How To Get Out Of That Driving Nightmare

The first thing you need to remember? Don’t panic. We ask the experts to tell you how to get out of six sticky situations you and your car could possibly land up in. And yes, every one of them is real.

Portrait of Tammy Strobel

The first thing you need to remember? Don’t panic. We ask the experts to tell you how to get out of six sticky situations you and your car could possibly land up in. And yes, every one of them is real.

1 You’re winding your way down (or up) a multistorey carpark when your car suddenly breaks down. Next thing you know, a long line of cars has built up behind you.

Don’t freak out, says motoring expert Dr Andre Lam. “Be cool, apply the parking brake, put the car into Park (mode), and flick on your hazard lights.” Then try restarting your car. If that doesn’t work, call a tow-truck company and ask it to send a vehicle to get you out of that tight spot. Provide the height restriction of the carpark and your car model so they don’t send a truck that’s too big.

Some carparks – like at Square 2 in Novena – have emergency numbers on the walls, says Lynn Tan, who used to compete in motor sports. Or go to the building’s management office. You’ll need extra hands to direct the cars off the slope once the tow truck arrives.

2 Your car won’t start because the battery is dead.

You’ll be tempted to google how to fix it. Don’t, says Lynn. “Google is only going to throw up multiple scenarios and confuse you. A car is complex. If you’re not familiar with how things work, just call for help.” Andre adds that you should also keep a spare battery pack or charger in your boot in case of an emergency. And of course, make sure you have someone on speed-dial who can help. Andre’s advice? “Always be friendly with those who could potentially help you. Most brothers will take a good burger as payment.”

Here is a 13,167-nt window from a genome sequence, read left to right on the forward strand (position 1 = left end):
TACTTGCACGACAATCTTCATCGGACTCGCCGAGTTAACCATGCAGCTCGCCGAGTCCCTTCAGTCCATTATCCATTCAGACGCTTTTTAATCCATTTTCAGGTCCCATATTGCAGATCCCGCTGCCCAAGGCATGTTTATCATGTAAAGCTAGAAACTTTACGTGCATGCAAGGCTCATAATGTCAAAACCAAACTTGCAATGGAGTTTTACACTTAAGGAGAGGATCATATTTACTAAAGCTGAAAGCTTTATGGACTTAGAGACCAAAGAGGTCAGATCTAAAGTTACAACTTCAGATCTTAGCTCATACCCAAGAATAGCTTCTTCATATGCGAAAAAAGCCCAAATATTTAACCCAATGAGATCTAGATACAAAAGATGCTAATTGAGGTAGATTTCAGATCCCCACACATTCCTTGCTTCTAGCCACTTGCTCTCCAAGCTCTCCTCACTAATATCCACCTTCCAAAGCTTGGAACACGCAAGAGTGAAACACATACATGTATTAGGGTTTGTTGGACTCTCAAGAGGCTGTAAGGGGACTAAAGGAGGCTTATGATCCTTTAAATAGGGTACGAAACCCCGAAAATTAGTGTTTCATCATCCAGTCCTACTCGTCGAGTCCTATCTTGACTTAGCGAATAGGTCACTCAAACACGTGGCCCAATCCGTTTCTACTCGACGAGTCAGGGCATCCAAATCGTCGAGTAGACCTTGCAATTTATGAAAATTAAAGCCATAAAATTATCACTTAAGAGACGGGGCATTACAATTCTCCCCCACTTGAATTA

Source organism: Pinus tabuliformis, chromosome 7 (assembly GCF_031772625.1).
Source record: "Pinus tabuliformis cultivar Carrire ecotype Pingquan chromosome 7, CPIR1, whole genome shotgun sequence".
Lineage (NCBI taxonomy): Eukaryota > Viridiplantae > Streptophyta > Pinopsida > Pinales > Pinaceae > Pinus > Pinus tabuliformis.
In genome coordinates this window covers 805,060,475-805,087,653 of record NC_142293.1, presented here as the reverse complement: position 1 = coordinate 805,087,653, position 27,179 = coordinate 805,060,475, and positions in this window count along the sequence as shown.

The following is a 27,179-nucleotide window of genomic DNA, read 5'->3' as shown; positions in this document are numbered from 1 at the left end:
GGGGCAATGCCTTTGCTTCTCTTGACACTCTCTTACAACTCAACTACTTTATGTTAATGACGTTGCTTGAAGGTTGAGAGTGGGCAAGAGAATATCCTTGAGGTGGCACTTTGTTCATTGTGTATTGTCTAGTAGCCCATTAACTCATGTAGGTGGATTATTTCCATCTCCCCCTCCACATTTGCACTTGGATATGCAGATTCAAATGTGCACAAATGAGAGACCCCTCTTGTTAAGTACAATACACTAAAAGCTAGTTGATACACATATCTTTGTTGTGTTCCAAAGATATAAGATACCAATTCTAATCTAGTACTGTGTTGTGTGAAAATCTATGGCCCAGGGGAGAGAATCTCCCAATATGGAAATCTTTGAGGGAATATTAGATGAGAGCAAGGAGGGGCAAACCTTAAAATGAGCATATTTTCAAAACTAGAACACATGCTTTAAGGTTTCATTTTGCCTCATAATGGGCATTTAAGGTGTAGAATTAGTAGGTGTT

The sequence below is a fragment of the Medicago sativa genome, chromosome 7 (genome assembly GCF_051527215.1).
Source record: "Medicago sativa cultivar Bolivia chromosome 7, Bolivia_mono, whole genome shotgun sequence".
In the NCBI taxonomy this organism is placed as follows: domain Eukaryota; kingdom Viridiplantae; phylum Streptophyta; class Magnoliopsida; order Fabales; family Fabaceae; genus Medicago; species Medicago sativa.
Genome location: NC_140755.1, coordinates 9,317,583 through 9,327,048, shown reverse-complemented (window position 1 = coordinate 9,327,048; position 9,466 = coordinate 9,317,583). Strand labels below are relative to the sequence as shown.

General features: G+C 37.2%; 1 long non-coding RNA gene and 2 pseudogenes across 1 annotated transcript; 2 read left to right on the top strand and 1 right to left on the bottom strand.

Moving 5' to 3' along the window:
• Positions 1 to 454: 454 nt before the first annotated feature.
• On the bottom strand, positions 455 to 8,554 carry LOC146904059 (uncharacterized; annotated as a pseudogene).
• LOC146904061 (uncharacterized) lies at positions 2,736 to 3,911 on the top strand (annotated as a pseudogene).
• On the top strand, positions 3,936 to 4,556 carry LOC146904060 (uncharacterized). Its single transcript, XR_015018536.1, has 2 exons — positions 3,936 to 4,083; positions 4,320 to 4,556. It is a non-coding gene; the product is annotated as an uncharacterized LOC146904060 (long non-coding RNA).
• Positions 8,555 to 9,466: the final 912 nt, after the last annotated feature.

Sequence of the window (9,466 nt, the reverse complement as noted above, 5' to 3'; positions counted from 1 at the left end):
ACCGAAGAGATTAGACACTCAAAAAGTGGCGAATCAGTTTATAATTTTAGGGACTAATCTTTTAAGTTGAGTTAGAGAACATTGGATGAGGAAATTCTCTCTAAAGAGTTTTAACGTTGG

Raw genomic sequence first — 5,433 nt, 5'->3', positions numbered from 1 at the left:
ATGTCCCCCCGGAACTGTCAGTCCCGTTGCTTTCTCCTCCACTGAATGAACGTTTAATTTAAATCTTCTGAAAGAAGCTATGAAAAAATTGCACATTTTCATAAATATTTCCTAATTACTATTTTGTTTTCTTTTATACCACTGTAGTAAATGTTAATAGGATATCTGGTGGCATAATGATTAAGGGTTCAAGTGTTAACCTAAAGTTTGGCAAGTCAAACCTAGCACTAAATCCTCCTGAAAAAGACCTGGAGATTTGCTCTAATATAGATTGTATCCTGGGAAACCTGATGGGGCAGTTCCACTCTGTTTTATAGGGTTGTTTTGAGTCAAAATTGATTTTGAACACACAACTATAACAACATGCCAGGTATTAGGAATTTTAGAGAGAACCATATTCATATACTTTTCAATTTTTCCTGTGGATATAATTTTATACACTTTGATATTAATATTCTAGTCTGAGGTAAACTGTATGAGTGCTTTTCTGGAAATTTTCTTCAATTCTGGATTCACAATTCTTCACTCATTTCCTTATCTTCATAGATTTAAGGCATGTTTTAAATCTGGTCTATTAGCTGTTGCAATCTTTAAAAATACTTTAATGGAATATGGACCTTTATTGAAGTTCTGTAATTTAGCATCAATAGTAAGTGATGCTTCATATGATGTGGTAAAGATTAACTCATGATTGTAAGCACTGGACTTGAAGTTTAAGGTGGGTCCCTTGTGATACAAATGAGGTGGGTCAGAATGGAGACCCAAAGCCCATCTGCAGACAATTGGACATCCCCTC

3 Your car breaks down on a busy expressway.

Here’s where your immediate reaction matters. “If there is enough momentum, signal left to get onto the road shoulder. But if traffic is heavy and it’s too dangerous to do so, put on your hazard lights and gently slow down – don’t jam on the brakes, or others behind you can’t react in time,” says Andre. Once it’s safe, get out and place the warning triangle at least 20m behind your car. Then call for help while keeping a safe distance from the car. “It’s dangerous to stay inside or near a stationary vehicle in busy traffic, as drivers who aren’t alert may not realise you’ve stopped, and that might cause a collision,” adds Lynn.

4 Your car gets trapped between a pillar and a wall while making a turn in a small carpark.

Andre says it’s always possible to reposition your car so it’s at the right angle to get out. You just need to assess how the wheels need to be turned. When in doubt, go for a slightly wider turn. “It’s better than turning too tight or too early. Then take note of the carpark and never go there again,” he adds. If you’re thick-skinned enough, Lynn says, you can ask a stranger to help you out. Or save yourself the trouble and ask your friends about the carpark if it’s unfamiliar. That way, you can consider parking somewhere else.

5 Your tyre goes flat and your car swerves.

“A blowout causes a strong pull on the steering wheel towards the side of the blowout. Tighten your grip and attempt to steer the car back in line. Don’t slam on the brakes; instead, gently brake and move to the side of the road,” says Andre. He adds that newer car models have built-in devices which warn you when your tyre pressure is low. But you can also install tyre pressure monitoring systems that send a warning if a blowout is imminent. Or get run-flat tyres that can keep going even without air pressure.

6 You drive into a flash flood.

If there’s no way to avoid it, go at a snail’s pace. Engage first gear and keep revving to prevent water from entering the exhaust pipe. Be careful of submerged kerbs that you can’t see, and avoid fast-moving water, because just 30cm of moving water is enough to cause your vehicle to float and get swept away, says Lynn.


› Move the car to the side of the road so you’re not obstructing traffic – but do this only if no one is injured. If someone is hurt, it becomes a police case and vehicles should not be moved.
› Call 995 for an ambulance if someone needs medical attention.
› Take down the other driver’s details – that means name, contact number, and photos of the licence plate.
› Take pictures of the damage, but also in the context of the location where the incident happened. You’ll need these for the insurance company report. If you’ve got a dashboard camera, remove the SD card so new recordings don’t overwrite the one you need.

› File your insurance claims within 24 hours of the incident. If you don’t, your claim could be declined.

Dr Andre Lam, motoring contributor to The Straits Times and Torque

Lynn Tan, former competitor in motor sports events and former chair of the Women in Motorsport Commission